Teddy Roosevelt once said: “Nothing in the world is worth having or worth doing, unless it means effort, pain, difficulty…”
So how can you teach your child to have a good work ethic through self-discipline?
You do so by setting goals, benchmarks, standards. Set reasonable expectations, based on age and ability. I’m not talking about a reward system where the child gets something in exchange for something else. Instead, teach your child that simply completing a task is a reward in itself.
The rest of Teddy Roosevelt’s quote is as follows: “I have never in my life envied a human being, who lead an easy life. I have envied a great many people, who led difficult lives, and led them well.”
Teach your child to live life well.
4. Teach Time Management
Think of how much time you’ve spent on social media alone this past week. If you jotted down the length of time you deviated from what you were supposed to do, to check on your social accounts; you might be appalled. I know I was. Sure, I can make excuses and say that social media is part of my business, however not all my time on Facebook is spent on making business contacts.
Numbers 3 and 4, go hand in hand. Good work ethic taught through time management skills matches perfectly with self-discipline.
When my son was 5, and deep in the Pokemon phase (late 90’s), we set specific times for card trading, and video game playing. After many weeks of being completely consumed by the Pokemon phase, he realized he hadn’t read a single book. He hadn’t gone to the playground with the intention of just playing hide and seek. It was then when he learned to manage his time wisely. Sit with your child, and together set a healthy time expectation for hobbies and goal completion.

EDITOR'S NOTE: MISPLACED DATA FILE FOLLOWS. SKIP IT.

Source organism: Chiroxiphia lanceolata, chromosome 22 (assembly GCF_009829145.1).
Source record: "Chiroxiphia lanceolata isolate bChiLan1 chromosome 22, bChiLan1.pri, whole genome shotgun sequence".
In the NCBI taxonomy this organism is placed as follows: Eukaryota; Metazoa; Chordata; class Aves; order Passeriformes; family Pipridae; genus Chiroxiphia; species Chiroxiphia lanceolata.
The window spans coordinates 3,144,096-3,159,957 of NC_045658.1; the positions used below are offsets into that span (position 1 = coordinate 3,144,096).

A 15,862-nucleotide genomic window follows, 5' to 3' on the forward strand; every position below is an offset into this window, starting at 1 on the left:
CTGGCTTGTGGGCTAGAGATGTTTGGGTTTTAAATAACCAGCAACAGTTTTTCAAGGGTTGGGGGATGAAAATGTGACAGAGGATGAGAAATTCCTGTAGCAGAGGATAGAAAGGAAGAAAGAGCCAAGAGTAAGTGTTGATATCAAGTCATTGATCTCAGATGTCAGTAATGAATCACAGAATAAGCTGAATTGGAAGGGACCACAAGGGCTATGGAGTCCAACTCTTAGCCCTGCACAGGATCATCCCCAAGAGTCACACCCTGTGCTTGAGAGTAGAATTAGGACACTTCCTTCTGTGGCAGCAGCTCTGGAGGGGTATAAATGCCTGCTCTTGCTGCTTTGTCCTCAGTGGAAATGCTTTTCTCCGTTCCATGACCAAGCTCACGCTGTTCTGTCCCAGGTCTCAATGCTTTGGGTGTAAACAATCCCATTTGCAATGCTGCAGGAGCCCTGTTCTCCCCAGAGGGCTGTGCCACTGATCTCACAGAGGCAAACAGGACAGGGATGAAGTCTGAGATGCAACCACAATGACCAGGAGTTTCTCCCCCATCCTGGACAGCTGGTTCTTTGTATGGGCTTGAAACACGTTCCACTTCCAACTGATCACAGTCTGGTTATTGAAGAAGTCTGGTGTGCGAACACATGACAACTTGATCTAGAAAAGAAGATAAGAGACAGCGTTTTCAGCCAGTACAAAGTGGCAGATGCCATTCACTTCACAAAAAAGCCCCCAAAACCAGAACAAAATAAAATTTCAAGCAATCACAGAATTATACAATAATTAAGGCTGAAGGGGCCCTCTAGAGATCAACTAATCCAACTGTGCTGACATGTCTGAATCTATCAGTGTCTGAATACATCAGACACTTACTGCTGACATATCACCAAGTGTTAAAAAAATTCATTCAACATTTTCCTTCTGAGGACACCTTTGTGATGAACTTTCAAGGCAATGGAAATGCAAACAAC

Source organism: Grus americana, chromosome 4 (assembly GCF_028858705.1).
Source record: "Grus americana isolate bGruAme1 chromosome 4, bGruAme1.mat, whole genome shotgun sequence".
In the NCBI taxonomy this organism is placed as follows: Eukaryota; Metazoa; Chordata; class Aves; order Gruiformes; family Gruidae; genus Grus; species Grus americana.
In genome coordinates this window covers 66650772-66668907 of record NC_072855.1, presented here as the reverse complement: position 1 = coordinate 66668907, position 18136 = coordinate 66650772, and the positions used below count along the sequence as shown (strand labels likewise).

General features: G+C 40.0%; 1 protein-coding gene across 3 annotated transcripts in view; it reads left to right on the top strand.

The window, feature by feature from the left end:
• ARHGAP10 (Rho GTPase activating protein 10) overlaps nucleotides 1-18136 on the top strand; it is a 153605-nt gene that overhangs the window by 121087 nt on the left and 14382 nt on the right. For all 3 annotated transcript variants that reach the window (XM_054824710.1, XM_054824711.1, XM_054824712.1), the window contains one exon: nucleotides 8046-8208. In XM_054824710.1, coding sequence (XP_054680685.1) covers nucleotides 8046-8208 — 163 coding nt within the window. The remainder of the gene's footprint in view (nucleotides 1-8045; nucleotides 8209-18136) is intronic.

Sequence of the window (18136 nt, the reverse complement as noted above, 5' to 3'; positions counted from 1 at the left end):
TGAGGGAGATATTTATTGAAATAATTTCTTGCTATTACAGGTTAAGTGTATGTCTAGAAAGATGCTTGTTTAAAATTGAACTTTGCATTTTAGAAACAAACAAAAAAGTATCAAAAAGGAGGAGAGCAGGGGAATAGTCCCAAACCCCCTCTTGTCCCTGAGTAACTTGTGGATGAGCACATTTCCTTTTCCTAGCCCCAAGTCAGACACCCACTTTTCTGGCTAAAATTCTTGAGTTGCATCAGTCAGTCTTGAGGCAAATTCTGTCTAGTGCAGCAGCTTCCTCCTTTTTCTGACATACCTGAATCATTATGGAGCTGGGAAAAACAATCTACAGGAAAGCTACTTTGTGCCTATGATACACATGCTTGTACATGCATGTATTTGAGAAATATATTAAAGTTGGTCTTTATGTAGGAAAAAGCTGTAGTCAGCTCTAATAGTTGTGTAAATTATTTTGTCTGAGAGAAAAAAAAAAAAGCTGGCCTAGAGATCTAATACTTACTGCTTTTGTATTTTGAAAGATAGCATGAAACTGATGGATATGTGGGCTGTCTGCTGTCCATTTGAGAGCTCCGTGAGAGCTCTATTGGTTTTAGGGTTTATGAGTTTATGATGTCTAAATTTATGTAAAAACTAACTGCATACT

5. Kids Need to be Taught Failure
The word adulting lists 6,610,000 search results. The urban dictionary, defines it as: Being a responsible adult. Used by immature 20-somethings, who are proud of themselves for paying a bill.
Paying a bill is not something you should be rewarded for, but something you are expected to do. In fact, it is something you-get-to do. However, far too often, parents rescue their adult children from all situations, like by paying their bills. Helicopter parenting is crippling.
Failure is critical if we are to grow. “Only those who dare to fail greatly can ever achieve greatly.” – Robert F Kennedy
Teach your child that failure is expected and that when it comes he can get up, and try again.
A good work ethic doesn’t develop overnight. It is to be encouraged and worked on overtime. It is to be demonstrated and lived out by parents who wish to raise responsible and caring adults.
What are some practical ways you can teach good work ethic?
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Tatiana Adurias: I’m a Bolivia native who lives in Sunny California. I’m a proud mom of six. Yes they’re all mine and sometimes I wish I’d had a few more. I’m a homeschool mom, writer, aspiring apologist, bibliophile, and compulsive organizer. I’m passionate about inspiring, encouraging and equipping mothers to raise children who love Jesus. I write about motherhood and homeschooling (following the Charlotte Mason philosophy) and organizing. Connect with me at Purposeful Motherhood. [magicactionbox]